Since the beginning, the Portuguese company has participated in scientific fairs throughout the world and these specialists have also given lectures in many different countries. “We are beginning to be recognised. When people realise that some of the well known companies are not solving certain problems and Fibersensing can, we start to get noticed”, states Sérgio Aniceto. “Airbus originally started working for one of our competitors. However, after a year and a half working with them, they realised that this company was not going to be able to achieve what Airbus had proposed”. Fibersensing has a strain sensor that does not require a temperature sensor to be coupled, unlike the rival’s sensors. This sensor is athermal and can regulate itself. When Airbus heard about this new product they contacted Fibersensing and after five months working with them, the contract was secured.
Sérgio Aniceto tells a similar story. “We have had clients who came knocking at our doors such as our biggest client at the moment, Siemens Power Generation. They needed a solution for their high power generators. They were working with a North American company, one of our partners and, at the same time, one of our competitors. The company was unable to solve the problem and so they handed it over to us.”
Although the technical quality of this company seems to be internationally recognised, this has not yet led to profits. “We have the most extensive range of sensors on the market. We have partners and competitors who have come to the conclusion that it is not worth developing new sensors; and so they come to us to use ours. This has introduced us to a larger international market” adds Sérgio Aniceto. Fibersensing reached this level of specialisation only after investing 5 million Euros into research, equipment and qualified personnel.
Last year an additional 500 thousand Euros were invested to allow Fibersensing to complete their range of sensors. Two of these products are still to be launched later this year. One of these new products is called Extended Temperatures. It is suitable for oil companies and companies using gas and wind power because it “will operate under extreme temperatures from -20 to 65 degrees, while current products vary between 10 and 50 degrees. This means that the sensor can work in an oil well in the desert or in the Arctic” explains Sérgio Aniceto. With this range of products on the market, Fibersensing aims to make 2011 the first profit making year. In 2010, the company managed by Sérgio Aniceto should register a turnover close to 2 million Euros allowing them to ‘break even’. This means that “for the first time the company should generate the capital gains necessary to sustain itself.”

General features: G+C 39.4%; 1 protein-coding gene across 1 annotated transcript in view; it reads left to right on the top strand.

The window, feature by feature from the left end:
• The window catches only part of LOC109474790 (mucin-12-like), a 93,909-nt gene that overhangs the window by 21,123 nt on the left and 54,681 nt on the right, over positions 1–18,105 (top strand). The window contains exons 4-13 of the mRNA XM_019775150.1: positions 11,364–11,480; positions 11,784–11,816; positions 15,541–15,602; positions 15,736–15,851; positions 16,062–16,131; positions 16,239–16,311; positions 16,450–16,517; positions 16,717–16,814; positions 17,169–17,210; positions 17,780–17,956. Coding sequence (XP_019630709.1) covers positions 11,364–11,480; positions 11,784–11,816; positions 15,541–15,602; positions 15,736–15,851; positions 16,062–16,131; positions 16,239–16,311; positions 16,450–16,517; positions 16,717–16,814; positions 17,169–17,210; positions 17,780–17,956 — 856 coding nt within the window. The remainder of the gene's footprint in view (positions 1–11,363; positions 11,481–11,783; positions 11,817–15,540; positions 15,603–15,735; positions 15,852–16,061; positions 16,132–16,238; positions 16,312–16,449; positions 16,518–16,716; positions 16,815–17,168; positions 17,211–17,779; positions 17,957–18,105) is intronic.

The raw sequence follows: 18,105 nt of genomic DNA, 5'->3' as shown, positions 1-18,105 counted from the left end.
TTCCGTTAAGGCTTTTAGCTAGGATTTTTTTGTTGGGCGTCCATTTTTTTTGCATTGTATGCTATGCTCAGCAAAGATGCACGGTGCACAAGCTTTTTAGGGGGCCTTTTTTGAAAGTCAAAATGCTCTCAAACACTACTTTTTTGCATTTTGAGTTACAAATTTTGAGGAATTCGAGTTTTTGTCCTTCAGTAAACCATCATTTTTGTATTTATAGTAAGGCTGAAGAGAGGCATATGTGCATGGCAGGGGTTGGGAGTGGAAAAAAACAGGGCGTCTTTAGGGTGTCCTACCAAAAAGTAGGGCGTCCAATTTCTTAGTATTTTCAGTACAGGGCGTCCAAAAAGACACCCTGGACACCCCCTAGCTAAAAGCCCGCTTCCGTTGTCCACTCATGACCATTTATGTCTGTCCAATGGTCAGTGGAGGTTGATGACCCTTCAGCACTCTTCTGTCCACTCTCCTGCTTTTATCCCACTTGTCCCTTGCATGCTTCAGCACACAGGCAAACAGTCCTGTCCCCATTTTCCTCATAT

This year Fibersensing will export 95% of its production. “This company was not born to compete in the home market, it was born to compete on an international level contracting ‘world-wide renowned clients.” Along with the innovative technology, this was one of the main reasons why Inovcapital, the state venture capital firm, became a major company shareholder in 2004.
This investment, under normal market conditions, would be at a “sales stage”.
However, according to Sérgio Aniceto, Fibersensing’s principal investor, “believes that the company may be worth a lot more in two years time than it is worth today”. The CEO adds that “Inovcapital was intuitive and recognise that the technology is very new, it needs to be promoted and the state of the market was not helping.” Furthermore, the investment into the growth of this company does not stop there. In order to respond to the demands and the new clients, they will need to recruit more production workers and take on new partners that, “in their geographic region promote, sell and install the solutions that we produce”.
Exame, 1 December 2010